Companies that interact with European customers have 113 days to make sure their web strategies sync with the General Data Protection Regulation, or GDPR, which goes into effect on May 25.
The point of the regulation is “to harmonize data privacy laws across Europe, to protect and empower all European Union citizens’ data privacy and to reshape the way organizations across the region approach data privacy,” according to the EU’s GDPR website. But the 28 EU countries aren’t the only ones it affects. Any organization in any country that processes and holds EU residents’ personal data must comply.
GDPR defines personal data as “any information related to a natural person or ‘Data Subject’ that can be used directly or indirectly [to] identify the person,” such as names, photographs, email addresses, bank account information, posts on social networking websites, medical information or IP addresses, according to the website.
The regulation, approved in April 2016 by the EU Parliament, requires that companies provide a “reasonable” level of protection for personal data and enables consumers to consent to having companies store and process their data.
Additionally, GDPR gives European consumers the “right to be forgotten,” meaning they can ask companies to erase their personal data and stop disseminating it, and the “right to access,” which lets consumers confirm with companies what data they’re using and why. Businesses must report data breaches to supervisory organizations and affected individuals within 72 hours of the incident’s detection.
What’s more, the regulation states that consumers can transmit their personal data from one data controller, or company, to another, essentially giving consumers ownership of their information.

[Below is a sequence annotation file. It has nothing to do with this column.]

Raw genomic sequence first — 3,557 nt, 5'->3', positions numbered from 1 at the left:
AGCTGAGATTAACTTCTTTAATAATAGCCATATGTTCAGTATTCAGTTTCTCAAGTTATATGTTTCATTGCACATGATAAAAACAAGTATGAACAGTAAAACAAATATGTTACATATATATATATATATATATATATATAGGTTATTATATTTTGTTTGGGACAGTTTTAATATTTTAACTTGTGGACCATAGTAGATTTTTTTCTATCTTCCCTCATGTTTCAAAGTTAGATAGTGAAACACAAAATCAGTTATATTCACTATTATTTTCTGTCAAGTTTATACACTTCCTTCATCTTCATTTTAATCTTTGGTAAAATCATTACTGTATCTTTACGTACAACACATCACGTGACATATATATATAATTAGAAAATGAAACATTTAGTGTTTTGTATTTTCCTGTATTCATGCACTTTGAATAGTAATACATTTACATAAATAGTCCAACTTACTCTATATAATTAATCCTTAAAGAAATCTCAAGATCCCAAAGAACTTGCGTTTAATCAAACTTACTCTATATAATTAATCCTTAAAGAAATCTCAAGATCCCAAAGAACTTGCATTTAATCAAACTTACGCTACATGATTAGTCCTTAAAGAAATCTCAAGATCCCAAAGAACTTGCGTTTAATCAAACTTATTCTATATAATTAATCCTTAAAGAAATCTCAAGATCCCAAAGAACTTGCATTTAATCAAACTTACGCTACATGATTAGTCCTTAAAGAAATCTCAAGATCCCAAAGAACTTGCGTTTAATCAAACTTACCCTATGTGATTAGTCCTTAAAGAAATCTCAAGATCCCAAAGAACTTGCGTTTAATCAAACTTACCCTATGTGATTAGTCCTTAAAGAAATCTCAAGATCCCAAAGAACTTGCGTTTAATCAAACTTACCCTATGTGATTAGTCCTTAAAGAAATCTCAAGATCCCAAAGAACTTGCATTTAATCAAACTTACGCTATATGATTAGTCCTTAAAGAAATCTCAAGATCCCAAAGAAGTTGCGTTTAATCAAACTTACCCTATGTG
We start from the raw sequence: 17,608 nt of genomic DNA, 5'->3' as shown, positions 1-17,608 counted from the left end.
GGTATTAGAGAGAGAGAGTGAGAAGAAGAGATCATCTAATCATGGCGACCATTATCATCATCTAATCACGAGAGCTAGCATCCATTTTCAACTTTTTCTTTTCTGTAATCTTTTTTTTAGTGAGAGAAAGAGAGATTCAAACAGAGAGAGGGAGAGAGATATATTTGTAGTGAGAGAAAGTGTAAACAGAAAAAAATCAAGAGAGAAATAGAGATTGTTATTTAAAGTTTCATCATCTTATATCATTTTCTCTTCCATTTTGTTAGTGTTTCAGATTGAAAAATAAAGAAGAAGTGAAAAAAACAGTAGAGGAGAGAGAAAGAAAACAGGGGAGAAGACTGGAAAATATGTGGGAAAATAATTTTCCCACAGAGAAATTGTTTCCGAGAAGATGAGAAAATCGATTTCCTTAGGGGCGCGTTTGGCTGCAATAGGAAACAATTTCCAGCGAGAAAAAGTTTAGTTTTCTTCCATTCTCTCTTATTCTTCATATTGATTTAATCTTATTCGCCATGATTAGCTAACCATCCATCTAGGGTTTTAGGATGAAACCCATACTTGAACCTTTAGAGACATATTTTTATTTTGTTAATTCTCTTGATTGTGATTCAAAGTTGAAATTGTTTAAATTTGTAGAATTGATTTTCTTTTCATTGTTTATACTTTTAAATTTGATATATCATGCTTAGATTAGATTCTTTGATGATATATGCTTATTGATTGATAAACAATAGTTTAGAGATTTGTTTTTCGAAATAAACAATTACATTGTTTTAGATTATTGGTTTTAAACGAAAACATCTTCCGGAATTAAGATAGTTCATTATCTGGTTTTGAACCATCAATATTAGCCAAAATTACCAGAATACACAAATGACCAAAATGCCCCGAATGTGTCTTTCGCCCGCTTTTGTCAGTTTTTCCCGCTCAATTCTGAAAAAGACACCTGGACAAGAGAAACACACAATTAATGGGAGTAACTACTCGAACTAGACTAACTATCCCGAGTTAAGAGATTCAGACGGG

Companies that don’t comply with GDPR face fines of up to 4% of annual global turnover or €20 million ($24.839 million). More than 50% of companies expect to be fined for noncompliance, according to a survey from Ovum.
To understand how GDPR could affect U.S. businesses, consider that it could wipe 2 percentage points from the revenues of Google’s parent company, Alphabet, according to a Deutsche Bank analysis that Business Insider reported on.
“Deutsche Bank estimates that about 33% of Google's revenues come from Europe, and within that population, 30% of users might opt out of data sharing. That would hurt Google's ability to deliver ads,” the article states. To get ready for GDPR’s enforcement, a CMS Wire article recommends that companies ask themselves what data will be affected and what changes need to be made to make sure that data meets the requirements. Additionally, companies should make process changes and start new platforms before May 25 so they have time to iron out any problems.
PwC’s “GDPR Preparedness Pulse Survey” found that 68% of respondents expect to invest $1 million to $10 million in GDPR compliance efforts, while 9% said would likely spend more than $10 million. Other companies are looking to reduce their European presence, with 26 percent of PwC respondents saying they plan to leave the EU market.